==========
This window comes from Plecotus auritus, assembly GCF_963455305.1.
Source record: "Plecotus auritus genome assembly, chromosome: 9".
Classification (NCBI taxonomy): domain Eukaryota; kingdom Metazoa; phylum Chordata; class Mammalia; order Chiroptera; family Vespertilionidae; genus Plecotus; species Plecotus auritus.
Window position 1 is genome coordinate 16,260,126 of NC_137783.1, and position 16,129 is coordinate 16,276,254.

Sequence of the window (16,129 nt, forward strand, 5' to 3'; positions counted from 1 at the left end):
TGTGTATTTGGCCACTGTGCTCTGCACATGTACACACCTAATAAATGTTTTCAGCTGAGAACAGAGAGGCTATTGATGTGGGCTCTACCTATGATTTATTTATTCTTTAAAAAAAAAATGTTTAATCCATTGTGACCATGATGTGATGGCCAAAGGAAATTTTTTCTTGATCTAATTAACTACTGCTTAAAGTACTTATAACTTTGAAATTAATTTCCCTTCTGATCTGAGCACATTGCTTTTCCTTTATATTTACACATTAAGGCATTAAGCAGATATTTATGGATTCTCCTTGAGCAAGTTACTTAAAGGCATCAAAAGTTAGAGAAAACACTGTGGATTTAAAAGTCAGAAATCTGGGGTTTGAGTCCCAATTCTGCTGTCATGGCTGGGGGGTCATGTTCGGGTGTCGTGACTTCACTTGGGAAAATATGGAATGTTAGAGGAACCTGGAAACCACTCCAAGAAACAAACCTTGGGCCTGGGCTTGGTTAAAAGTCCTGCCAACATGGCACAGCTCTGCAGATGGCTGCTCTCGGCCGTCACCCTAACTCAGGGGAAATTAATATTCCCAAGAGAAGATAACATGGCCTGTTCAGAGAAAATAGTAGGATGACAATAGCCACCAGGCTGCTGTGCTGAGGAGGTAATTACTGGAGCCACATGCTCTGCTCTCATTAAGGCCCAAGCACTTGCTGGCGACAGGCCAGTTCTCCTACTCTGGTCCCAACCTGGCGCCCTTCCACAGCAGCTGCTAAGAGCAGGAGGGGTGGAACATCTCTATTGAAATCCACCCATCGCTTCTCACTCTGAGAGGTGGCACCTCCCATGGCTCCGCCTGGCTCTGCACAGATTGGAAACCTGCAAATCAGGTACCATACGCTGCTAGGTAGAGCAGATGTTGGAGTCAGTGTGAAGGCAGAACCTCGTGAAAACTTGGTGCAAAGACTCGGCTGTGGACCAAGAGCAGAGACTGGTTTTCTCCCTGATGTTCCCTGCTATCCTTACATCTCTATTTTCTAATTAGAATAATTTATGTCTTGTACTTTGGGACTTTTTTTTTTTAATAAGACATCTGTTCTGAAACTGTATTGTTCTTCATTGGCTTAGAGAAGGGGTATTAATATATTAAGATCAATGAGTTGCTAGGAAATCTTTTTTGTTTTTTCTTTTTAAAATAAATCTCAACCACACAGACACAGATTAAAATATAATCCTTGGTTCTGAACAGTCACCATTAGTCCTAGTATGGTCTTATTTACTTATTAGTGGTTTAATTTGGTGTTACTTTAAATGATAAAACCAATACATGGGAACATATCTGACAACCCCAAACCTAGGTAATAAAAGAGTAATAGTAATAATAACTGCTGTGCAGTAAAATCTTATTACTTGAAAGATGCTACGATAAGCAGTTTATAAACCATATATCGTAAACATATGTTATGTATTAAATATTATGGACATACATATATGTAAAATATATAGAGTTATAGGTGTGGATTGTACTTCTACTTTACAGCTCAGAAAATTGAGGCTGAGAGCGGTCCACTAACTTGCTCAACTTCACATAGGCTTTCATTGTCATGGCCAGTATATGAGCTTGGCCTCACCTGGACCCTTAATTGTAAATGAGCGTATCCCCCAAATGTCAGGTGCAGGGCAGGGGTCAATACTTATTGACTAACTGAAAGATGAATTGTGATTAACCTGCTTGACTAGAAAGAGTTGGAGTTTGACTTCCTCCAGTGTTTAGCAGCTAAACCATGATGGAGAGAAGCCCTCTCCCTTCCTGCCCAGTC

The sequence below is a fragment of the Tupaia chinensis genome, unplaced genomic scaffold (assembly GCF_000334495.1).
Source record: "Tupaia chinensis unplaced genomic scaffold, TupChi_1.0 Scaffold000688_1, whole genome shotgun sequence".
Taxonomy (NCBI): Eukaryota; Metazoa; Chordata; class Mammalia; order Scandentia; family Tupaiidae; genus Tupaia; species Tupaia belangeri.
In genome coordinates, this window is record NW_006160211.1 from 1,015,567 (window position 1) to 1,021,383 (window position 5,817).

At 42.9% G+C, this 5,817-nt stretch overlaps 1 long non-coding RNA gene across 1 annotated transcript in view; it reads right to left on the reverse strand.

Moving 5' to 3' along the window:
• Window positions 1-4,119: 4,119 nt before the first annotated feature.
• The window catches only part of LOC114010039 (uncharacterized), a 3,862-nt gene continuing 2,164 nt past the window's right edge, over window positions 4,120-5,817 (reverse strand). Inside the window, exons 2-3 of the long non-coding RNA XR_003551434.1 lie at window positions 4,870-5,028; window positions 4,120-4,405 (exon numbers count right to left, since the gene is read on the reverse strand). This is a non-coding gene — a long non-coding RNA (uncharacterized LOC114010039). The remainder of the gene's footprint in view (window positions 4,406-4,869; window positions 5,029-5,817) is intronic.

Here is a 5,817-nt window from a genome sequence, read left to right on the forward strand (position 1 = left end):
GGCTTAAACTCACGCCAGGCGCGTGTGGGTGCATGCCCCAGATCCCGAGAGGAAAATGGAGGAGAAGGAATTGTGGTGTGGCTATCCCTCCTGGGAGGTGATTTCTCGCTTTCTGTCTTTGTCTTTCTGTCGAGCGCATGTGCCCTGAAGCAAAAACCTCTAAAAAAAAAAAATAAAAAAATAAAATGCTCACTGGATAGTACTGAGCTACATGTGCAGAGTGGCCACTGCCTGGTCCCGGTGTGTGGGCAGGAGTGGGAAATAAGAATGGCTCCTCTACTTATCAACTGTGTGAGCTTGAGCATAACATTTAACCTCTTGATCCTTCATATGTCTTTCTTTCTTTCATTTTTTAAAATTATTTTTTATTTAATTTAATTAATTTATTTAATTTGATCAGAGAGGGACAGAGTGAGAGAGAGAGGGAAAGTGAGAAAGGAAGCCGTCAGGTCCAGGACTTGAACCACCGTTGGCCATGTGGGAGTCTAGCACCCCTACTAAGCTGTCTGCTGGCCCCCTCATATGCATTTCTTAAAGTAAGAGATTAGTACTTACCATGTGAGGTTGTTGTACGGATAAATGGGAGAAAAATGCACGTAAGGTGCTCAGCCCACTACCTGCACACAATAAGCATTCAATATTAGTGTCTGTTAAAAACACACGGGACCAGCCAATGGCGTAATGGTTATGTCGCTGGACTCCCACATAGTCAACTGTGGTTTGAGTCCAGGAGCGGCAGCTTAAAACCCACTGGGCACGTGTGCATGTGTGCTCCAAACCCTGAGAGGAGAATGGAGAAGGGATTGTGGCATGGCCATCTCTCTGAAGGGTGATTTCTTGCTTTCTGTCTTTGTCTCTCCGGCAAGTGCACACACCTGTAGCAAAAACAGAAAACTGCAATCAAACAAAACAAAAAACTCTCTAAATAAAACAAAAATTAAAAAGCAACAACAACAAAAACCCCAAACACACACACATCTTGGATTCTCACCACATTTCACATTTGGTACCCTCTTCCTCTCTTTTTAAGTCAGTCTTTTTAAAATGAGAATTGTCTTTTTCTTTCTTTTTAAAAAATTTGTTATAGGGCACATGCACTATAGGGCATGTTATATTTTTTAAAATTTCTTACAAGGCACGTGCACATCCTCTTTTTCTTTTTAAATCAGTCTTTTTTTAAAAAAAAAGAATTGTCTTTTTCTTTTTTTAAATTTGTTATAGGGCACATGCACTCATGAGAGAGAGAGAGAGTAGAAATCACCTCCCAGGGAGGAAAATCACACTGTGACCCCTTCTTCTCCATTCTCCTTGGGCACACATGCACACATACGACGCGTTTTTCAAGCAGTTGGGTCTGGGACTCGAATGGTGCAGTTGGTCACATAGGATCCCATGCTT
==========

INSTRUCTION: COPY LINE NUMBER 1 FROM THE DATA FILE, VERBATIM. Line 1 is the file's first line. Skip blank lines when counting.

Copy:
This window comes from Plecotus auritus, assembly GCF_963455305.1.